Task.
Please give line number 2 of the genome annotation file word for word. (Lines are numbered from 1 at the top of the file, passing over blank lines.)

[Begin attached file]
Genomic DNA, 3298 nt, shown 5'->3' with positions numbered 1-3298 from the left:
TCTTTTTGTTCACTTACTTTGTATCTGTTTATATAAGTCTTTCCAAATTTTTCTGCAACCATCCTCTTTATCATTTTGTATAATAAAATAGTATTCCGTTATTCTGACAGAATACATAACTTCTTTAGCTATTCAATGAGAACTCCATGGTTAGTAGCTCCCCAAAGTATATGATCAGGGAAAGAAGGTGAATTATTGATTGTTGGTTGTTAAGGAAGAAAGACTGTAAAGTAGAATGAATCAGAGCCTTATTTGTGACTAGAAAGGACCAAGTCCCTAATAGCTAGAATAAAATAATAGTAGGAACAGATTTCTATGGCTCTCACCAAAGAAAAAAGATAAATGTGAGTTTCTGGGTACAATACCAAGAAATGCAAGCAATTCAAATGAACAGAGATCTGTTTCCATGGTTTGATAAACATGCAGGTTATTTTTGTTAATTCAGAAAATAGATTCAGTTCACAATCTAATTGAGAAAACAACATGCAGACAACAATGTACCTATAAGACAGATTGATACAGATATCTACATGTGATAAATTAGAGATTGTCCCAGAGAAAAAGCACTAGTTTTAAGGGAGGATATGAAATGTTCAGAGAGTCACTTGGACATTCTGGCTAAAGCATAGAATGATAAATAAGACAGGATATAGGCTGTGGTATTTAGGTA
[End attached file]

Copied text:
TCTTTTTGTTCACTTACTTTGTATCTGTTTATATAAGTCTTTCCAAATTTTTCTGCAACCATCCTCTTTATCATTTTGTATAATAAAATAGTATTCCGTTATTCTGACAGAATACATAACTTCTTTAGCTATTCAATGAGAACTCCATGGTTAGTAGCTCCCCAAAGTATATGATCAGGGAAAGAAGGTGAATTATTGATTGTTGGTTGTTAAGGAAGAAAGACTGTAAAGTAGAATGAATCAGAGCCTTATTTGTGACTAGAAAGGACCAAGTCCCTAATAGCTAGAATAAAATAATAGTAGGAACAGATTTCTATGGCTCTCACCAAAGAAAAAAGATAAATGTGAGTTTCTGGGTACAATACCAAGAAATGCAAGCAATTCAAATGAACAGAGATCTGTTTCCATGGTTTGATAAACATGCAGGTTATTTTTGTTAATTCAGAAAATAGATTCAGTTCACAATCTAATTGAGAAAACAACATGCAGACAACAATGTACCTATAAGACAGATTGATACAGATATCTACATGTGATAAATTAGAGATTGTCCCAGAGAAAAAGCACTAGTTTTAAGGGAGGATATGAAATGTTCAGAGAGTCACTTGGACATTCTGGCTAAAGCATAGAATGATAAATAAGACAGGATATAGGCTGTGGTATTTAGGTA